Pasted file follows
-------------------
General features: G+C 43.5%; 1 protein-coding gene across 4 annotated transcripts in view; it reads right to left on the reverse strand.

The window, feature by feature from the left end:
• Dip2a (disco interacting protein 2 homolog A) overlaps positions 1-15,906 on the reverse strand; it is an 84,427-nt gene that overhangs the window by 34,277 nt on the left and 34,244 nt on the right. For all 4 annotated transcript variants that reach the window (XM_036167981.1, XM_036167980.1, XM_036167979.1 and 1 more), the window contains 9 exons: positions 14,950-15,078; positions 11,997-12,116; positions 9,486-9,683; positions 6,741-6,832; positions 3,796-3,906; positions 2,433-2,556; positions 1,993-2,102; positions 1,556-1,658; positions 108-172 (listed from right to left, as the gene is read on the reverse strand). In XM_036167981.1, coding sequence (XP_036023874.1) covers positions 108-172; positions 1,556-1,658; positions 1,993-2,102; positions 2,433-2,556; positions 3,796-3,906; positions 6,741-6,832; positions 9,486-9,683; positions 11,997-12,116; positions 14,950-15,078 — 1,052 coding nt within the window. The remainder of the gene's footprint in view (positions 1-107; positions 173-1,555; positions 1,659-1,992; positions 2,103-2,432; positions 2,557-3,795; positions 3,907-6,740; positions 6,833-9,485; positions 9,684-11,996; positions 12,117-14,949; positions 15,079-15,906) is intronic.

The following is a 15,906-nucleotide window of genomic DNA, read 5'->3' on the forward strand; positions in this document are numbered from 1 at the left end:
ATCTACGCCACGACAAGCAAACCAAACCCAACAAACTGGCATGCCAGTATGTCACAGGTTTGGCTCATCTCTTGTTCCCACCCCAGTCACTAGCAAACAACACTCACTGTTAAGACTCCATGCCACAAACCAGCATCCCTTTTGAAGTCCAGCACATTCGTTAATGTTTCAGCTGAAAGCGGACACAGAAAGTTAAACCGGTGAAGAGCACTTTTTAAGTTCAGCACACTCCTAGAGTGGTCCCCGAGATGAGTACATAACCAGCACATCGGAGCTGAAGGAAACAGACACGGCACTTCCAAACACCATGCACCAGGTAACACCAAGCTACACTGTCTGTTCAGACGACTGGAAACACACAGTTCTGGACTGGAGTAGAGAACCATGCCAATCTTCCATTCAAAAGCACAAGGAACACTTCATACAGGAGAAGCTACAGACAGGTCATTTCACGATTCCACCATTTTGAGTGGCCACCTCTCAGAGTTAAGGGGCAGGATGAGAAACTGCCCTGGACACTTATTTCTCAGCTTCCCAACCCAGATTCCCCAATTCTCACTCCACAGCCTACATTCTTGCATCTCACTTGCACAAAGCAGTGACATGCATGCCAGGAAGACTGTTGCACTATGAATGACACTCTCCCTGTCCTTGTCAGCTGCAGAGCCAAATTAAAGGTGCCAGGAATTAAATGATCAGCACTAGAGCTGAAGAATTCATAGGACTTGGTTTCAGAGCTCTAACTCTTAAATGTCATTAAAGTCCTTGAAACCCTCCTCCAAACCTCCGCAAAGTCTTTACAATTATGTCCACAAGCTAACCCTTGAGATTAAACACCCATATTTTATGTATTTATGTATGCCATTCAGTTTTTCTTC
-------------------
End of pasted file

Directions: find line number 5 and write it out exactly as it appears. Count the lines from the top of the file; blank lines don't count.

ATCTACGCCACGACAAGCAAACCAAACCCAACAAACTGGCATGCCAGTATGTCACAGGTTTGGCTCATCTCTTGTTCCCACCCCAGTCACTAGCAAACAACACTCACTGTTAAGACTCCATGCCACAAACCAGCATCCCTTTTGAAGTCCAGCACATTCGTTAATGTTTCAGCTGAAAGCGGACACAGAAAGTTAAACCGGTGAAGAGCACTTTTTAAGTTCAGCACACTCCTAGAGTGGTCCCCGAGATGAGTACATAACCAGCACATCGGAGCTGAAGGAAACAGACACGGCACTTCCAAACACCATGCACCAGGTAACACCAAGCTACACTGTCTGTTCAGACGACTGGAAACACACAGTTCTGGACTGGAGTAGAGAACCATGCCAATCTTCCATTCAAAAGCACAAGGAACACTTCATACAGGAGAAGCTACAGACAGGTCATTTCACGATTCCACCATTTTGAGTGGCCACCTCTCAGAGTTAAGGGGCAGGATGAGAAACTGCCCTGGACACTTATTTCTCAGCTTCCCAACCCAGATTCCCCAATTCTCACTCCACAGCCTACATTCTTGCATCTCACTTGCACAAAGCAGTGACATGCATGCCAGGAAGACTGTTGCACTATGAATGACACTCTCCCTGTCCTTGTCAGCTGCAGAGCCAAATTAAAGGTGCCAGGAATTAAATGATCAGCACTAGAGCTGAAGAATTCATAGGACTTGGTTTCAGAGCTCTAACTCTTAAATGTCATTAAAGTCCTTGAAACCCTCCTCCAAACCTCCGCAAAGTCTTTACAATTATGTCCACAAGCTAACCCTTGAGATTAAACACCCATATTTTATGTATTTATGTATGCCATTCAGTTTTTCTTC